in West L.A.
The mere mention of the GMAT can kick a student’s stress levels into overdrive. For this reason, Ivy Prep always begins with a meeting with each new student to assess his or her ability and skill set, including organization, motivation, focus, and testing confidence. This exhaustive analysis allows our team to help West L.A. students develop more effective strategies to address the advanced subject material on the GMAT. As admissions officers at competitive business schools continue to be overwhelmed by a rapidly growing applicant pool, now more than ever, MBA candidates must earn a top GMAT score to stay ahead of the competition.
What is the Integrated Reasoning Section on the GMAT?
Originally launched in June 2012, the Integrated Reasoning (IR) section is relatively new to the GMAT, as it replaced one of the two analytical essay questions. The GMAT Integrated Reasoning section tests the MBA candidates’ ability to interpret, analyze, and evaluate verbal and quantitative information presented in a variety of business-related formats.
The Integrated Reasoning section “integrates” all the existing sections together into multi-part questions. Students will interpret graphs, pull information from various sources, sort tables, and must demonstrate their ability to think critically about logical dilemmas. Test-takers must answer all 12 questions within the 30 minutes devoted to this section. The breakdown of the question types that test-takers will encounter is:
What Types of Questions Appear on the GMAT’s Integrated Reasoning Section?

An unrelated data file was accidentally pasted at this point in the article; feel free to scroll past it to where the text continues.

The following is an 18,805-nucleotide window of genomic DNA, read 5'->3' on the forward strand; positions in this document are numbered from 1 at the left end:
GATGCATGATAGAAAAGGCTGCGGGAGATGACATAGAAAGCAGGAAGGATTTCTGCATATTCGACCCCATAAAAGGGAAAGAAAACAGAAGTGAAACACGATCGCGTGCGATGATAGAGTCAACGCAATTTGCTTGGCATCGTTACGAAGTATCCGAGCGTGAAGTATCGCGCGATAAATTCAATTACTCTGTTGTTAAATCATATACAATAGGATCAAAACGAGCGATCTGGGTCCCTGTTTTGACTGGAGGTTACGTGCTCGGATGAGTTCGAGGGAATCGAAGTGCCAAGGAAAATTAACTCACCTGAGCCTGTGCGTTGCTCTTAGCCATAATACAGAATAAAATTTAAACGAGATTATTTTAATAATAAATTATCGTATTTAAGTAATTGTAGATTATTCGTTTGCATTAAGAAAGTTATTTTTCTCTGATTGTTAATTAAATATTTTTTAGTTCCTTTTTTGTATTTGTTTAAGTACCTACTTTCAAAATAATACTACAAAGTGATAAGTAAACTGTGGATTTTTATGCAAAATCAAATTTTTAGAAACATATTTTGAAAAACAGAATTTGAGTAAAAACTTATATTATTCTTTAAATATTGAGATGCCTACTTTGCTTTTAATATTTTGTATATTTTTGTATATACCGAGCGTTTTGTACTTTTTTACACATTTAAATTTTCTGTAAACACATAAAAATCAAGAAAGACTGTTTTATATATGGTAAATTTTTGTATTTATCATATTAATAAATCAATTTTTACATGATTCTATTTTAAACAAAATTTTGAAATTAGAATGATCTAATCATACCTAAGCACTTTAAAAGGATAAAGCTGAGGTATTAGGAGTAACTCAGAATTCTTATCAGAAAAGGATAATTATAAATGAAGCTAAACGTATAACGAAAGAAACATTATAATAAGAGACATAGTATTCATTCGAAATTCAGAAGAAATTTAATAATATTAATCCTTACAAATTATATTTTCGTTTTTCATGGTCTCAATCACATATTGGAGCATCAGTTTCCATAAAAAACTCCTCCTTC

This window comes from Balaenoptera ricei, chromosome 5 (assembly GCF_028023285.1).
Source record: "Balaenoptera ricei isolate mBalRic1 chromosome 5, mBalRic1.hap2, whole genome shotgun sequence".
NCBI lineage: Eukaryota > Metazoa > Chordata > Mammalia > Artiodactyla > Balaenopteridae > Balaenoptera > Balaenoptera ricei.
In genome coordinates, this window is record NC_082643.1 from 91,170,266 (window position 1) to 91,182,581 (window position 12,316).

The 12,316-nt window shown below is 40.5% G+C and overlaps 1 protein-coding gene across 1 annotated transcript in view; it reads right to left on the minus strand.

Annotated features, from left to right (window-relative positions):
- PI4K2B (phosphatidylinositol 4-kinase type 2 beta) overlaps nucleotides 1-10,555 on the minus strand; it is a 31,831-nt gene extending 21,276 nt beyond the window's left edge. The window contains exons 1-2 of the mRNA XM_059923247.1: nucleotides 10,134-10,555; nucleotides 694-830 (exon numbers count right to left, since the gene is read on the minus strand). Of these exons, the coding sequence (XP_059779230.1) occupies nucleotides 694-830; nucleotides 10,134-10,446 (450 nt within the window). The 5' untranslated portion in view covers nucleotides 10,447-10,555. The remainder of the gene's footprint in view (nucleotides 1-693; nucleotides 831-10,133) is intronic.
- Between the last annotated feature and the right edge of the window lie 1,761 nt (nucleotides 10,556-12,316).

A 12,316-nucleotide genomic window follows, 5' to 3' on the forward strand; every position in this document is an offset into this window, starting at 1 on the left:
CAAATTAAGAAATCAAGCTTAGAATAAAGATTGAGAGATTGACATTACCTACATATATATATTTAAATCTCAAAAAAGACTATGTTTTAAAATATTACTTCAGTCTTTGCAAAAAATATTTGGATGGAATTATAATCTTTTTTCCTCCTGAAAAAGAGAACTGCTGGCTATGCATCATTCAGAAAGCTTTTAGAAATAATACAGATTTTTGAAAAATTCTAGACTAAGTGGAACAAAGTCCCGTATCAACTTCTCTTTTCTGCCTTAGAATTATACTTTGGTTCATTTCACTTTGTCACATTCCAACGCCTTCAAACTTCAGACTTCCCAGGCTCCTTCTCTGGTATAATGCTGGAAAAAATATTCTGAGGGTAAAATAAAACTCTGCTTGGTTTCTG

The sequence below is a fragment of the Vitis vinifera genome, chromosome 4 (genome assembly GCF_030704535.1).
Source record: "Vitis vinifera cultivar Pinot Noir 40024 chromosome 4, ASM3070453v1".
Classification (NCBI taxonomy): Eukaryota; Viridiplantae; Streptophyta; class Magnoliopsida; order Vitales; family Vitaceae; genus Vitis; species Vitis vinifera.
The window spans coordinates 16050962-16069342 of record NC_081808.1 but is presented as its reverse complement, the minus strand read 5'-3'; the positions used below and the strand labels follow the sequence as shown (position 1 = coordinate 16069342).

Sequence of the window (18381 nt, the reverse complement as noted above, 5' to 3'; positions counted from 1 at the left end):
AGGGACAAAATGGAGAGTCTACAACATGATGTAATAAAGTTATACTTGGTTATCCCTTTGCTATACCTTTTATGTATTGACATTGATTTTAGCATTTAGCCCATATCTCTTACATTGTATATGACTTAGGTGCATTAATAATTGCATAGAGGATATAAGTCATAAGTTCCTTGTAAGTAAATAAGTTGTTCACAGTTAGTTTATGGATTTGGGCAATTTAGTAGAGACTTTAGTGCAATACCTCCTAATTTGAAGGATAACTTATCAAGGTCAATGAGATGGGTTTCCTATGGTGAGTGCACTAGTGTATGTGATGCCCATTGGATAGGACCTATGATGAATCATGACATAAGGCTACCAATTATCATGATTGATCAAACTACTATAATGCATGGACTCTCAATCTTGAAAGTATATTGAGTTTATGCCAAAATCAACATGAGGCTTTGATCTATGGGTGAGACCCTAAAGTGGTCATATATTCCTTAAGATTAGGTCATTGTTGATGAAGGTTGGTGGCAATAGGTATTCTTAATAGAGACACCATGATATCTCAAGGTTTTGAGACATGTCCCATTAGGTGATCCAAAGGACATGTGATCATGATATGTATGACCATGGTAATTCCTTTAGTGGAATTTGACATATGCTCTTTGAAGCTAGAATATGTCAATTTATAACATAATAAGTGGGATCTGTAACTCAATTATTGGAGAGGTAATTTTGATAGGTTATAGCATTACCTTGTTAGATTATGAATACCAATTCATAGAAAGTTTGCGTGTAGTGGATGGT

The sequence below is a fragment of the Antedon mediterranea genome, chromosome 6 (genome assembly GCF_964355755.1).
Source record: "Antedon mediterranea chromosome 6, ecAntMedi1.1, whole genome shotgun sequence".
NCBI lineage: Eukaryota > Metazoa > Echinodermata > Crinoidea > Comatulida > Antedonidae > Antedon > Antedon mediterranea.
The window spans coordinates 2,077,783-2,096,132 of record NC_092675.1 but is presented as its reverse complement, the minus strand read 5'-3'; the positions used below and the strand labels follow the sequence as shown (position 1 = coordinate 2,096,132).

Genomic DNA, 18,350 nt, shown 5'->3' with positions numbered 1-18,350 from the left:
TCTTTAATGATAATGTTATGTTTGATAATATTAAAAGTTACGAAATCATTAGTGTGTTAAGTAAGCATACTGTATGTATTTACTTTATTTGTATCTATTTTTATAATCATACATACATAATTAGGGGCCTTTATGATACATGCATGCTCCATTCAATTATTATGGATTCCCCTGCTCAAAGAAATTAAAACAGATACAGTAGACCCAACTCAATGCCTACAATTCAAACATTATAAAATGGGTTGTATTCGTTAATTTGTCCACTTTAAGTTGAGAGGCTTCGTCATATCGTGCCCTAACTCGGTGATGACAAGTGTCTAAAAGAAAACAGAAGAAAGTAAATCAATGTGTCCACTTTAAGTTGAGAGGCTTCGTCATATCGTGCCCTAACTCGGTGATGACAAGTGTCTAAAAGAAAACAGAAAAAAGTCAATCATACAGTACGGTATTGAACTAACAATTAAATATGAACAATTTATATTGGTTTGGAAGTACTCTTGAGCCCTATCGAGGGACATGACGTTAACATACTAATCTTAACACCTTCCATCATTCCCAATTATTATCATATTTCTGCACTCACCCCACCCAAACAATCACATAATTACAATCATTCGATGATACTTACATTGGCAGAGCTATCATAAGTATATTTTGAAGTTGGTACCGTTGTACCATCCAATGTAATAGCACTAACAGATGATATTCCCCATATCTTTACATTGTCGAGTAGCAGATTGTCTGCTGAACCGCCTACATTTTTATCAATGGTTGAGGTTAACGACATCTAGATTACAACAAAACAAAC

Designed to test student’s data analysis skills, four different question types appear in the Integrated Reasoning section: Graphics Interpretation, Two-Part Analysis, Table Analysis, and Multi-Source Reasoning.
this question type measures an MBA candidate’s ability to decipher the information presented in a visual format such as graphs, charts, and tables to discern relationships and make inferences. The types of graphs can vary widely, from Venn diagrams to bar charts, line graphs, and several other types of graphs.
this question type measures a student’s ability to synthesize data from multiple sources. In most cases, the questions relate to Critical Reasoning, but may also be a quantitative question. Following the question, there are either multiple-choice or yes-no type questions (or both) pertaining to the data presented in the three tabs.
When encountering these question types, students must extract information from a couple of inter-dependent components. These questions measure a student’s ability to solve complex problems, whether quantitative, verbal, or a combination of both. Two-Part Analysis questions consist of a few lines of text and instructions to select choices in a table based on the given information
Students must demonstrate an ability to differentiate between useful and non-useful data presented in the form of a sortable table. Each Table Analysis question includes a table with data often with a short accompanying text, and three questions pertaining to the information presented. The three questions will all be yes-no, true-false, or some other variation of a 50-50 choice.
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Served by the Los Angeles Unified School District, West L.A. With 14 elementary schools, three middle schools, and University High School Charter, there are a plethora of resources and programs to aid in the success of their students. Students can enroll in 23 Advanced Placement courses and over two-dozen honors classes, and they can dabble in any of their programs like sports medicine or computer science. More importantly, West L.A.’s schools provide a safe, encouraging, and close-knit environment to progress each of their students.
Whether students need preparing for a first attempt or second attempt at the GMAT, Ivy Prep is ready to help! You are only one call away from reaching your target GMAT scores! Call (866) 266-0072 to join the ranks of other accepted MBA students.